Students will learn the principles, processes, and procedures associated with the management and planning of criminal investigation in relation to major crime. In contrast to volume crime (the subject of the Level Five Criminal and Forensic Investigation module), the investigation of major crime involves extensive management, complex decision-making, the allocation of considerable resources, and the need to engage with multiple and competing sources of evidence, and professional relationships with different actors, culminating in the construction of a case appropriate for presentation at court.

This module will both build upon student learning in previous modules and help to prepare them for later modules, thereby ensuring coherency and consistency in the student journey. Furthermore, the learning and teaching strategy is designed to develop students¿ confidence and competence in working with others, leadership, teamwork, decision-making, risk assessment, the management and documentation of competing sources of information, critical thinking and reasoning, the challenging of assumptions, communication skills, employability, and professionalism.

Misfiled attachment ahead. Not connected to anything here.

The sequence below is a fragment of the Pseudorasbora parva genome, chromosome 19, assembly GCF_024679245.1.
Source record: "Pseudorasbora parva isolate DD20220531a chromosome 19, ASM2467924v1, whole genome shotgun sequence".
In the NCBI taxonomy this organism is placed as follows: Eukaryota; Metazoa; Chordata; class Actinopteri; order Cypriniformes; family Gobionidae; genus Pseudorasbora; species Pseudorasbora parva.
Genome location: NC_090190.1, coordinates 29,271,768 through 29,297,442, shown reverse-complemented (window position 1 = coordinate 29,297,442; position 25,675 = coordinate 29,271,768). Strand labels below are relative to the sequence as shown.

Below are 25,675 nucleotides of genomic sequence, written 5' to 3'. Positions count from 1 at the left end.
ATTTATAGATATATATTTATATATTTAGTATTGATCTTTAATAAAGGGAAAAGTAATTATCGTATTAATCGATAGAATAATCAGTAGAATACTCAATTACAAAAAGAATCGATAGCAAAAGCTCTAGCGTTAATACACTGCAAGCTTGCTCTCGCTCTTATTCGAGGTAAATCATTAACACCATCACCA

To achieve this, learning and teaching methods will include lectures, seminars, casework examples, videos, active learning/discussion sessions, and online resources, as well as practical activities in the crime scene space designed to replicate real-world major crime investigative scenarios.

Collectively, these methods will combine guided learning, independent learning, and self-reflection. The lectures will introduce and explain key concepts, theories, and core aspects of the practical application of the issues discussed. The seminars will provide students with the opportunity to be active participants in their learning experience by undertaking interactive exercises and group discussions, demonstrating their acquired understanding and knowledge, critical thinking, and communication skills.